It's ironic most highway construction takes place in the summer when folks are on the road.
That thought popped in my mind on the cusp of the Memorial Day weekend -- the unofficial start of the summer travel season. A reader fired off an email that made it my way asking why the state of Washington was going to close the major route to downtown Walla Walla, including the Second Avenue exit, on a holiday weekend.
Hmmm. The timing, it would seem, stinks. Having no easy exit to downtown would certainly take a bite out of tourism and wine sales.
But the holiday weekend came and went and I didn't see any road work take place. I drove by the Second Avenue exit several times over the three-day weekend. It was always open.
What's up with that?
It turns out that's the way the state Department of Transportation rolls -- or perhaps that should be doesn't roll.
Moe Davari, DOT project engineer based in Richland, said it's DOT policy to put the heavy equipment on hold during holiday weekends -- summer, fall, winter and spring.
Davari said the stipulation that road construction can't take place on three-day holiday weekends is written into every DOT contract with the firms it hires to do the work.
It is also verboten for contractors to work on weekends in which large local events take place. For example, he said state road construction isn't done in this Valley on Balloon Stampede weekend nor in the Tri-Cities on boat race (Water Follies) weekend in late July, he said.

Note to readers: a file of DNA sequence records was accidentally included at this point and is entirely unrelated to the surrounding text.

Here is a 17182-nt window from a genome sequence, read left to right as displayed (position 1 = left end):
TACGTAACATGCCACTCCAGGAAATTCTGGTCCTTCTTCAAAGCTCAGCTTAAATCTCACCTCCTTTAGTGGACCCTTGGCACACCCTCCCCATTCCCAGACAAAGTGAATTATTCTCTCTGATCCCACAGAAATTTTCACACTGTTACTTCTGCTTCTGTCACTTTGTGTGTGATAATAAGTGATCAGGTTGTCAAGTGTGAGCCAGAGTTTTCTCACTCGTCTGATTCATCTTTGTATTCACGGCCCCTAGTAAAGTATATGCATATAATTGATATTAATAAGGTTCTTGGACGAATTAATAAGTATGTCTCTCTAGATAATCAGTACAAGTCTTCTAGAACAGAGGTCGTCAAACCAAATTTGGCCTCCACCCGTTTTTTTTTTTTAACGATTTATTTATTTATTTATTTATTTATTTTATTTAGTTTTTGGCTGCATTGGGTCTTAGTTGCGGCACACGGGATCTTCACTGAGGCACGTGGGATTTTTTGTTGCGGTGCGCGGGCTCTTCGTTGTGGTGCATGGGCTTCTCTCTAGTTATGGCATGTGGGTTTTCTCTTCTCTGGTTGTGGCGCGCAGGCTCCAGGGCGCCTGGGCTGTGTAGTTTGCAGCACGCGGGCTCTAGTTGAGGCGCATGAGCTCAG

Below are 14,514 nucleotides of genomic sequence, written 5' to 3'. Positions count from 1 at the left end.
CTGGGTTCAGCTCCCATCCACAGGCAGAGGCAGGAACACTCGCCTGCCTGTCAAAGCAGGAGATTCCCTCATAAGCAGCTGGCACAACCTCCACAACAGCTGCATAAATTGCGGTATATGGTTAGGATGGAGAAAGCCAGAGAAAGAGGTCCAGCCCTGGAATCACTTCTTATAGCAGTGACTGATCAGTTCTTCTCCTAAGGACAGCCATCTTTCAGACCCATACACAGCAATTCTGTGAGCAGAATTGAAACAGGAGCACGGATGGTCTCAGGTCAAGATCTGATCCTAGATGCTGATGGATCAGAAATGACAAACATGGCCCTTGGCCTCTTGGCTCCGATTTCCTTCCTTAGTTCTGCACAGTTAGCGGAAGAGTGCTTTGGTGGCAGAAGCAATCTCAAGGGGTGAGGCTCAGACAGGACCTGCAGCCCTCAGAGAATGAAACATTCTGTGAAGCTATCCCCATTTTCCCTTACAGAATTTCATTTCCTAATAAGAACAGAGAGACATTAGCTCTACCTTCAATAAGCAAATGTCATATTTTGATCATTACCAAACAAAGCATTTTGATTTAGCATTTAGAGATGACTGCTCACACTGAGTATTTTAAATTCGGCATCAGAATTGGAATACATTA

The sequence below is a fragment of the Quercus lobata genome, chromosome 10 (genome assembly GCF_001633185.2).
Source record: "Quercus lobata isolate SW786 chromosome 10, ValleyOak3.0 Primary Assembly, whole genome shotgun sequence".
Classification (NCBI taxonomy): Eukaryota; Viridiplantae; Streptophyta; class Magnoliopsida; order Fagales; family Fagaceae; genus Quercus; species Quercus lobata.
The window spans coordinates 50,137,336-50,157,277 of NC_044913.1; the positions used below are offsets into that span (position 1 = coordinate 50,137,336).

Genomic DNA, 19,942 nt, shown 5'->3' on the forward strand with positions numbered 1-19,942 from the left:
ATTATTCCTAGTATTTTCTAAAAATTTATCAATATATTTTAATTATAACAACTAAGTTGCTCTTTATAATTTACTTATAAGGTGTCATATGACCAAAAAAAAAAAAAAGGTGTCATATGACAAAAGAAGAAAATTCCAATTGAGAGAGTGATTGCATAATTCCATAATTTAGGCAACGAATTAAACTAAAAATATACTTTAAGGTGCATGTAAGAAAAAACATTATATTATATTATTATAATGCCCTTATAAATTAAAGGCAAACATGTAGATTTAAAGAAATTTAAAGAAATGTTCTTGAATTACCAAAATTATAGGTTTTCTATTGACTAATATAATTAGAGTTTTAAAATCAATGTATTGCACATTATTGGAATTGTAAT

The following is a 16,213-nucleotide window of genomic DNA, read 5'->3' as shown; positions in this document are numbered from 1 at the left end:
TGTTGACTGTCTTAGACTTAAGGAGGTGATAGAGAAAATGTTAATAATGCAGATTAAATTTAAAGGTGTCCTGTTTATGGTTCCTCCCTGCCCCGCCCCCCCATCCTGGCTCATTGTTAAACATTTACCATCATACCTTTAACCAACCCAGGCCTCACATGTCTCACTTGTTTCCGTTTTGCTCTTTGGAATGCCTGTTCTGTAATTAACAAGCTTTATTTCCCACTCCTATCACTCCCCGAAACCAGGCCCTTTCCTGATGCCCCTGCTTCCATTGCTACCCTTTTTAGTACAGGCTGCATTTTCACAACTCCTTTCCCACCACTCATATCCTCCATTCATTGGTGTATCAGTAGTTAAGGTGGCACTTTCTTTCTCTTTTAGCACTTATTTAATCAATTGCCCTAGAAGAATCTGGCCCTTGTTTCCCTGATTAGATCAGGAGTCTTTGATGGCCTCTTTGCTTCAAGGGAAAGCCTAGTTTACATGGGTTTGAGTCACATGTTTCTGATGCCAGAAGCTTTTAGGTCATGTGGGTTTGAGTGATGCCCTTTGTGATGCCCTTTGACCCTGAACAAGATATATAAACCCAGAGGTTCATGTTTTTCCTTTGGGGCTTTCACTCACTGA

And, Davari added, the local traffic patterns are always taken into account. If there are times when traffic is particularly heavy, such as late afternoon in the Tri-Cities, an effort is made to alter the schedule so traffic won't be significantly slowed.
"We try to look out (for what is happening) locally," Davari said. "We check computers. We look at those issues when we are designing our projects."
Currently, the state is resurfacing U.S. Highway 12 through Walla Walla, which is why it might have looked to some as if work was going to be done on Memorial Day weekend.
As the next holiday approaches -- the Fourth of July -- Davari made it clear road construction would not delay holidays travelers coming in or going out of Walla Walla. In fact, travelers will be free to roam the state without having to worry about being delayed for road construction.
That isn't always easy for the road construction companies with state contracts. They have strict deadlines to complete projects. If the deadlines are missed their payment by the state is lowered.
This is why, Davari said, you sometimes see road construction on Saturdays during the spring, summer or fall.
But even if the contractors are behind, he said, the bulldozers and asphalt pavers must be parked on holiday weekends.
Rick Eskil can be reached at firstname.lastname@example.org or 509-526-8309. If you, too, wonder what's up with that, let Eskil know about it and maybe he can find out.